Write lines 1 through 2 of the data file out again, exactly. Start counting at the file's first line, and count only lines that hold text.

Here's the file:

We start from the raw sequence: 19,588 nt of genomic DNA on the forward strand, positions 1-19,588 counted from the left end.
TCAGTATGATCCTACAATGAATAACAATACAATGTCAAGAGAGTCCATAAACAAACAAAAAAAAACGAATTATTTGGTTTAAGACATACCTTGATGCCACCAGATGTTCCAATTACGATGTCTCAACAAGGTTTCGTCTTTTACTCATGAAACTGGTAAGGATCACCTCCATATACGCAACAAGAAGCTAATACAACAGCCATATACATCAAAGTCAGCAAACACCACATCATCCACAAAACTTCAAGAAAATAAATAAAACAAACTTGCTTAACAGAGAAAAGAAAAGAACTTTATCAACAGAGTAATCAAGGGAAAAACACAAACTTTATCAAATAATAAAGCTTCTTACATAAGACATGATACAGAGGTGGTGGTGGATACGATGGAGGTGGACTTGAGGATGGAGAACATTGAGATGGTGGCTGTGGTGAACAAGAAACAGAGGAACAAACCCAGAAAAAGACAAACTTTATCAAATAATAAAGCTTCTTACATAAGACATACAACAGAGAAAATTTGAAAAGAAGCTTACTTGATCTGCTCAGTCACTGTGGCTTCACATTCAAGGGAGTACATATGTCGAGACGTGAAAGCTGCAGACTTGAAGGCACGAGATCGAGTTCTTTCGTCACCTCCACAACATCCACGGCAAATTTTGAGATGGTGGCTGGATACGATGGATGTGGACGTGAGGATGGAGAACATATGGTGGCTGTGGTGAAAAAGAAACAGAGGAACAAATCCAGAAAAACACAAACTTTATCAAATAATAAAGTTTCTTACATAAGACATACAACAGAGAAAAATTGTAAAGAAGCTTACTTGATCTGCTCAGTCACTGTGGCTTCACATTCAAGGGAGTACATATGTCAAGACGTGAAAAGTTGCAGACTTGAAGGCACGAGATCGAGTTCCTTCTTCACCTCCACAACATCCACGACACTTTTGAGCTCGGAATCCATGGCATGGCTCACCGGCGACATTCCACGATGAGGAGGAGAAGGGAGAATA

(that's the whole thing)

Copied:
We start from the raw sequence: 19,588 nt of genomic DNA on the forward strand, positions 1-19,588 counted from the left end.
TCAGTATGATCCTACAATGAATAACAATACAATGTCAAGAGAGTCCATAAACAAACAAAAAAAAACGAATTATTTGGTTTAAGACATACCTTGATGCCACCAGATGTTCCAATTACGATGTCTCAACAAGGTTTCGTCTTTTACTCATGAAACTGGTAAGGATCACCTCCATATACGCAACAAGAAGCTAATACAACAGCCATATACATCAAAGTCAGCAAACACCACATCATCCACAAAACTTCAAGAAAATAAATAAAACAAACTTGCTTAACAGAGAAAAGAAAAGAACTTTATCAACAGAGTAATCAAGGGAAAAACACAAACTTTATCAAATAATAAAGCTTCTTACATAAGACATGATACAGAGGTGGTGGTGGATACGATGGAGGTGGACTTGAGGATGGAGAACATTGAGATGGTGGCTGTGGTGAACAAGAAACAGAGGAACAAACCCAGAAAAAGACAAACTTTATCAAATAATAAAGCTTCTTACATAAGACATACAACAGAGAAAATTTGAAAAGAAGCTTACTTGATCTGCTCAGTCACTGTGGCTTCACATTCAAGGGAGTACATATGTCGAGACGTGAAAGCTGCAGACTTGAAGGCACGAGATCGAGTTCTTTCGTCACCTCCACAACATCCACGGCAAATTTTGAGATGGTGGCTGGATACGATGGATGTGGACGTGAGGATGGAGAACATATGGTGGCTGTGGTGAAAAAGAAACAGAGGAACAAATCCAGAAAAACACAAACTTTATCAAATAATAAAGTTTCTTACATAAGACATACAACAGAGAAAAATTGTAAAGAAGCTTACTTGATCTGCTCAGTCACTGTGGCTTCACATTCAAGGGAGTACATATGTCAAGACGTGAAAAGTTGCAGACTTGAAGGCACGAGATCGAGTTCCTTCTTCACCTCCACAACATCCACGACACTTTTGAGCTCGGAATCCATGGCATGGCTCACCGGCGACATTCCACGATGAGGAGGAGAAGGGAGAATA